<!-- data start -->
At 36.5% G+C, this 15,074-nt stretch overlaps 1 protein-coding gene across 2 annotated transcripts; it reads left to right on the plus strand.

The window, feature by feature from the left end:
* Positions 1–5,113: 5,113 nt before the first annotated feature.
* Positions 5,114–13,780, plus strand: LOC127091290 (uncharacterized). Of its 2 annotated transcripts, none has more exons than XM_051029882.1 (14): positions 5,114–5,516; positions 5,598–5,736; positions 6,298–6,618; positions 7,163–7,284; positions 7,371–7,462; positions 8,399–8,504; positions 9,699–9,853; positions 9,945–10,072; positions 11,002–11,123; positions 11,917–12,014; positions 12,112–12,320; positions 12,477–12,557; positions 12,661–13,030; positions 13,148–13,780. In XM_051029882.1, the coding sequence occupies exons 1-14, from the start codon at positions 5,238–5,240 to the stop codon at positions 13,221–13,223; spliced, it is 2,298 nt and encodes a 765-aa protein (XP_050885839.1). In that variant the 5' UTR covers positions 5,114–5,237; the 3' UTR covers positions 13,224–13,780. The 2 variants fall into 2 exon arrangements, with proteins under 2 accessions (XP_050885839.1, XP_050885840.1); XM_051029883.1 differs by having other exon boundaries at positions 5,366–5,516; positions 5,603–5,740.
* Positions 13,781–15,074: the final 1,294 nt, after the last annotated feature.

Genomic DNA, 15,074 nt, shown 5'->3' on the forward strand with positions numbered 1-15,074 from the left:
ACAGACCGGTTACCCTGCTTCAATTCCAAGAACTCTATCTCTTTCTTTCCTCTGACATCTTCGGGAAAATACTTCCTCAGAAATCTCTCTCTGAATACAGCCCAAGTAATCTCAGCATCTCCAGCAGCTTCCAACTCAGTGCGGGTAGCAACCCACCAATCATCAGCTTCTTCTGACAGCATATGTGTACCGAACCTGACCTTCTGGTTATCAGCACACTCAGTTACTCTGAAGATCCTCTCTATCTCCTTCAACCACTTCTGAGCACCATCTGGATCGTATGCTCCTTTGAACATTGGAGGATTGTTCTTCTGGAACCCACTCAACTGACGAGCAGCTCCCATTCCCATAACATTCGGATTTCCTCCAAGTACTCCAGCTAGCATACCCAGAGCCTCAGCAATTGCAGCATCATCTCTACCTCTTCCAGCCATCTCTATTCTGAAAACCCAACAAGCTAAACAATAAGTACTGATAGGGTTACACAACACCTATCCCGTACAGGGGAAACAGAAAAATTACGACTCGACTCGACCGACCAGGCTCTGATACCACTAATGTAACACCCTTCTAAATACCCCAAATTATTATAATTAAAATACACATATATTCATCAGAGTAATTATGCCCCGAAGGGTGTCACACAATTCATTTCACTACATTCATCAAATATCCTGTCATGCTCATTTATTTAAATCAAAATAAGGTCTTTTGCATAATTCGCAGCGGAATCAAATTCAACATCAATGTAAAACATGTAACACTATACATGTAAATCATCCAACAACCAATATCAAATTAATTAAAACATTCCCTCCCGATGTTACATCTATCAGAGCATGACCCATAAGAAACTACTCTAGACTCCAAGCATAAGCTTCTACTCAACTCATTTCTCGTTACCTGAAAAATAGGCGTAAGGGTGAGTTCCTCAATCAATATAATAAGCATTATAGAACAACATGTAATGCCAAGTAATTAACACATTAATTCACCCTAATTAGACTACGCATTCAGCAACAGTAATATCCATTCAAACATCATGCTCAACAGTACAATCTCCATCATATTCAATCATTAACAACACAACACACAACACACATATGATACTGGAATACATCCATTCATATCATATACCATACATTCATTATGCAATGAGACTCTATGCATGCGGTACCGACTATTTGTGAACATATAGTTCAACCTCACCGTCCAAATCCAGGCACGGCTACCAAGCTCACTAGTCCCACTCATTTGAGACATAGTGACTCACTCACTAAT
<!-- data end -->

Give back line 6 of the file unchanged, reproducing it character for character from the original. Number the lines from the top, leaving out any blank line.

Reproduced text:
Genomic DNA, 15,074 nt, shown 5'->3' on the forward strand with positions numbered 1-15,074 from the left: